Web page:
Concern as number of contacts of confirmed new cases of Covid-19 'drifting upwards'

Concern as number of contacts of confirmed new cases of Covid-19 'drifting upwards'

A third of contacts in a household subsequently tested positive, Professor Philip Nolan said. 

The number of contacts of confirmed new cases of Covid-19 is "drifting upwards", an official disease modeller in Ireland warned.

The reproductive rate of the coronavirus remains below 1.

A third of contacts in a household subsequently tested positive, Professor Philip Nolan added.

The case number reduction is slowing down after weeks of lockdown, public health experts said.

The proportion of cases in highly-populated Dublin has increased as the more virulent UK variant dominates new infections.

The test positivity rate and hospital admissions is "plateauing", Professor Nolan added.

He said: "That is giving us some cause for concern."

The health service has been notified of a further 47 deaths related to Covid-19.

Another 901 cases were confirmed.

Professor Nolan said people had adhered to the public health guidance and case numbers have declined since the middle of January.

"We are maintaining suppression but it is precarious," he added.

The reproductive rate of the virus is at between .65 and .85.

The expert said: "There has been some drift upwards in contacts."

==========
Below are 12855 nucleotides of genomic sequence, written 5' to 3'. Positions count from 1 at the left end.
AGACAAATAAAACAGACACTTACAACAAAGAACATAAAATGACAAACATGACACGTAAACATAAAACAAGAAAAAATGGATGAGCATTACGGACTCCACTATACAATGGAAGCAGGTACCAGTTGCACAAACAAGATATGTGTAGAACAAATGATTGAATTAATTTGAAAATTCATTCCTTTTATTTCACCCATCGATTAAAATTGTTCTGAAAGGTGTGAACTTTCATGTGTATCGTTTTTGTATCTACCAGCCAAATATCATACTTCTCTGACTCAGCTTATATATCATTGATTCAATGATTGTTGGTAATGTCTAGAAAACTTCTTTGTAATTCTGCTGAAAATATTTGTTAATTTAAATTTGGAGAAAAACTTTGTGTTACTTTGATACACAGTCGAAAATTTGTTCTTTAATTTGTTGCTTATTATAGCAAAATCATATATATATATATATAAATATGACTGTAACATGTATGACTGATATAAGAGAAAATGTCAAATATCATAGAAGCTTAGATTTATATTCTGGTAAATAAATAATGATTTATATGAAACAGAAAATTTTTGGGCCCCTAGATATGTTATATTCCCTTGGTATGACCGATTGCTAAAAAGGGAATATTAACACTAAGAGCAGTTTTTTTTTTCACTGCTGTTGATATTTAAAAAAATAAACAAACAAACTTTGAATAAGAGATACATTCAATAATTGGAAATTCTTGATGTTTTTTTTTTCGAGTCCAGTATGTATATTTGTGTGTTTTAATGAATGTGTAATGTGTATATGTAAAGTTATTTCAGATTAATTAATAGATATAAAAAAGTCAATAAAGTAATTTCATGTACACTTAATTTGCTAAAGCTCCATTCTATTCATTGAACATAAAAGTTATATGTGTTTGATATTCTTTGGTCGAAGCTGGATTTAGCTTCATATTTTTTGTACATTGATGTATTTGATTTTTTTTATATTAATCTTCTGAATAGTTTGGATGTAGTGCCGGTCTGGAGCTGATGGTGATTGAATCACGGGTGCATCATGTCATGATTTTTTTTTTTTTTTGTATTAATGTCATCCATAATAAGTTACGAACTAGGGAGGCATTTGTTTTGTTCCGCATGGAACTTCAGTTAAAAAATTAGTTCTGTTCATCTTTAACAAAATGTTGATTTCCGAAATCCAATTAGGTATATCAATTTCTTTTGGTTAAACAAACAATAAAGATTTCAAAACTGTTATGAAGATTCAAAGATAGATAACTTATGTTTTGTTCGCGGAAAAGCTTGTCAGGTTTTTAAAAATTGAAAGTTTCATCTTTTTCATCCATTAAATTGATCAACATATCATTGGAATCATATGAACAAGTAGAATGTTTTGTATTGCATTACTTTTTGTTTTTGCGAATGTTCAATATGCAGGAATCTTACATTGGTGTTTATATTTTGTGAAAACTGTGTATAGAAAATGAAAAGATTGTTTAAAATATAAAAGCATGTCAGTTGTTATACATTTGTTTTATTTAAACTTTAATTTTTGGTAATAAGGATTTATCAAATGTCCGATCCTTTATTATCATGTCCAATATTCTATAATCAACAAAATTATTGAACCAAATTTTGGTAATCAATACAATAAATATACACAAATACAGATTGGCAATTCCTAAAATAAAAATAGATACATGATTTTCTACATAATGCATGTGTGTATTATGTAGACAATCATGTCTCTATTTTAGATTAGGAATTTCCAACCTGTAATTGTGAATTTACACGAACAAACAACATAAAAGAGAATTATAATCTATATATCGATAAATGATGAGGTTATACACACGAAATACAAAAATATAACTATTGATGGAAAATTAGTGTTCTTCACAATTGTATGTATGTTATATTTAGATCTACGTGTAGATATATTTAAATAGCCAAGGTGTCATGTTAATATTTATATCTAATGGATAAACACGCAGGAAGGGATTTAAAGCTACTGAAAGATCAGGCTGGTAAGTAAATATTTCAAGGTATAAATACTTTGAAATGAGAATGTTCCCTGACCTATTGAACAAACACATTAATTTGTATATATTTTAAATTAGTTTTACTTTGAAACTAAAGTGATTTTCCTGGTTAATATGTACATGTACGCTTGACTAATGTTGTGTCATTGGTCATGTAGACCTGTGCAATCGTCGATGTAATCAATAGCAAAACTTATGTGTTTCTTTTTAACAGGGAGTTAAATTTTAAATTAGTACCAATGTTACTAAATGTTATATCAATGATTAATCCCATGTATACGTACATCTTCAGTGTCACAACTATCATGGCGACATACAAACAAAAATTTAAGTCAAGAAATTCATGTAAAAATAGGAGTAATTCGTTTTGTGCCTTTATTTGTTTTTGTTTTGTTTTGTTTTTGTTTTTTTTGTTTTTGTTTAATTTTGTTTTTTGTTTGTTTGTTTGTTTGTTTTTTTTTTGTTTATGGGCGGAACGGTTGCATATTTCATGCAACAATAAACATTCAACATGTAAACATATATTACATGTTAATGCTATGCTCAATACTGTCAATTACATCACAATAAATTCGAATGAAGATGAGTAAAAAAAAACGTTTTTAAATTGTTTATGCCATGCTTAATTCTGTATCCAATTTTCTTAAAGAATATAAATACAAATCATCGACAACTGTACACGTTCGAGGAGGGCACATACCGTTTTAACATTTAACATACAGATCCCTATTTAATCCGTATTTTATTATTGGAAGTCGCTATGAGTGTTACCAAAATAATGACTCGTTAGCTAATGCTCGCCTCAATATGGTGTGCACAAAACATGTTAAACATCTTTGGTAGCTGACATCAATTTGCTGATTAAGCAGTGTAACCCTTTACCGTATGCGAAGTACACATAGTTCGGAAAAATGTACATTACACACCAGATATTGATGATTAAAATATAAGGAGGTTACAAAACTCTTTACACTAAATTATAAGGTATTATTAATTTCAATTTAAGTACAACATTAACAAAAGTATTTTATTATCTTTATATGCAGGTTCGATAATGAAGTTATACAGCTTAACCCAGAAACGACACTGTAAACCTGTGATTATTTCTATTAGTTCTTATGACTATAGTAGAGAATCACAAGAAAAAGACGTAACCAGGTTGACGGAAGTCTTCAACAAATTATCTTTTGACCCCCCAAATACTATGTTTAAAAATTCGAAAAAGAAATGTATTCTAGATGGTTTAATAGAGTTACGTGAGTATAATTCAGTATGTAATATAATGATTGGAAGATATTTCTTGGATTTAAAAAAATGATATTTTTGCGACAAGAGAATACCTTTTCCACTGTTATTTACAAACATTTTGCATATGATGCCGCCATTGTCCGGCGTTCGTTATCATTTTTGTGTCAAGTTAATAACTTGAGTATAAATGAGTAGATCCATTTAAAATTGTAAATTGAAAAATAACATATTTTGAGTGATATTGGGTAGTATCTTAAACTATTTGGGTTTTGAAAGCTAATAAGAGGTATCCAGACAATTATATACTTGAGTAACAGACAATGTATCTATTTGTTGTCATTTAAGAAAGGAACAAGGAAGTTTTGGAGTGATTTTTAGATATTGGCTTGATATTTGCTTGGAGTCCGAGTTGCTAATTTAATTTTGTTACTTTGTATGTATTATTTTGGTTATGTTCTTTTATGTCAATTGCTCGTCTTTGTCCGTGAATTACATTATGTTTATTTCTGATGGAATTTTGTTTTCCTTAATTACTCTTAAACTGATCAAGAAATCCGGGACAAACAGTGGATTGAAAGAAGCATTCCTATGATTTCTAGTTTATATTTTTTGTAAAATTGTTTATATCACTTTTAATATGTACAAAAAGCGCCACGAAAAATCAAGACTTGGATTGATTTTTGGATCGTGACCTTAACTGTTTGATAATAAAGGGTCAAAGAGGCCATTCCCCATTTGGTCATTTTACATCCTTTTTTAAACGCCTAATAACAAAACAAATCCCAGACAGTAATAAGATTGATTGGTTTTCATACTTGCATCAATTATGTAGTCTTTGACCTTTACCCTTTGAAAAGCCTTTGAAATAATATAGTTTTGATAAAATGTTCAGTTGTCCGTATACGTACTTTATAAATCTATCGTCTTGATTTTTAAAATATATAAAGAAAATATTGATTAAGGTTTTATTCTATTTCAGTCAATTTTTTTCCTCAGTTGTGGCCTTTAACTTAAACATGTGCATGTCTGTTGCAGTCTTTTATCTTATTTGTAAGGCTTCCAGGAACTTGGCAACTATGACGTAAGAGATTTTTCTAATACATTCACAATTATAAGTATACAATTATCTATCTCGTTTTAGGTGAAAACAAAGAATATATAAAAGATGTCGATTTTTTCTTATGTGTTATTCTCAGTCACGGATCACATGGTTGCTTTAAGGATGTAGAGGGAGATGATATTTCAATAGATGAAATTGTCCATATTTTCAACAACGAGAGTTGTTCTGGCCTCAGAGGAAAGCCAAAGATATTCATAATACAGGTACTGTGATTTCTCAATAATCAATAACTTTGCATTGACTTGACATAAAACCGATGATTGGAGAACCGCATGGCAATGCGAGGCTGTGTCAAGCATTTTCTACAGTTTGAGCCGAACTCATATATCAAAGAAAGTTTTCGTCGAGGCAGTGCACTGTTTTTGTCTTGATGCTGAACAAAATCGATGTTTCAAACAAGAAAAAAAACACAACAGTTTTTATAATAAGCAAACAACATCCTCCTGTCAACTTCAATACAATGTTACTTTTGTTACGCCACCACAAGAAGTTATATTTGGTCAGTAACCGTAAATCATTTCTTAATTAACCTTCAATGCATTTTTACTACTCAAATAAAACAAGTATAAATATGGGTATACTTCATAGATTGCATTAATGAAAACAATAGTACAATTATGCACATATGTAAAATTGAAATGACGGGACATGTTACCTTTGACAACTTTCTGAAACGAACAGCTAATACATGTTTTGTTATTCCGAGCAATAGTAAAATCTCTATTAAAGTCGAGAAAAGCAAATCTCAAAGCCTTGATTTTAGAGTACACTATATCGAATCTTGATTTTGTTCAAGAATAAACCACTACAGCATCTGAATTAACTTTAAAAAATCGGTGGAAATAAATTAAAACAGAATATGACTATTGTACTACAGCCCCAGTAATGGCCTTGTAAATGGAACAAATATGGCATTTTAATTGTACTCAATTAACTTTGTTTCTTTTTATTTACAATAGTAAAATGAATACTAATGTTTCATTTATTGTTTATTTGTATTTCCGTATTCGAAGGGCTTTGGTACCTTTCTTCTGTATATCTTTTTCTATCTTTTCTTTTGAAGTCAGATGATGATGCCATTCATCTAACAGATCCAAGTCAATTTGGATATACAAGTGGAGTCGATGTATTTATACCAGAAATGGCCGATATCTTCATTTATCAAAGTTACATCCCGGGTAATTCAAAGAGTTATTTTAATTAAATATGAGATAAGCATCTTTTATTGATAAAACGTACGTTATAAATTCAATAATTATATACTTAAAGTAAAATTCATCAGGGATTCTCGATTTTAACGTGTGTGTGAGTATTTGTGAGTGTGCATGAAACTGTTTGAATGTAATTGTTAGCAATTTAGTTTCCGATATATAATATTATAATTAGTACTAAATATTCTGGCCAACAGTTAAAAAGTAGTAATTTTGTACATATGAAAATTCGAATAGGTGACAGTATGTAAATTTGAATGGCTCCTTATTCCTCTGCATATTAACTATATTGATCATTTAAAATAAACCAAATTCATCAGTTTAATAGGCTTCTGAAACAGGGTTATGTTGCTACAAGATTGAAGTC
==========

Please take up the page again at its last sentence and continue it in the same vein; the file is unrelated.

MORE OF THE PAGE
The modelled number of cases has been revised upwards for the coming weeks.

Professor Nolan urged: "Resist that tendency to mix more. It remains a dangerous thing to do.

"We have a fundamental concern that while we continue to suppress transmission, disease levels are still very high.

"We need to bring them down further. The rate of decline is slowing."

Deputy chief medical officer Dr Ronan Glynn said he did not want to see people returning to workplaces or increased household mixing.

He said: "It really is phenomenal to see the levels of compliance we have seen maintained since the end of the year.

"We continue to be enthused or gratified to see the response of the general public and their willingness to stick to it."

Professor Nolan said the number of deaths had finally started to ease off.

The authorities have recorded 35 newly-confirmed deaths per day over the last seven days.

Professor Nolan added: "We are coming towards the end of the wave of mortality."

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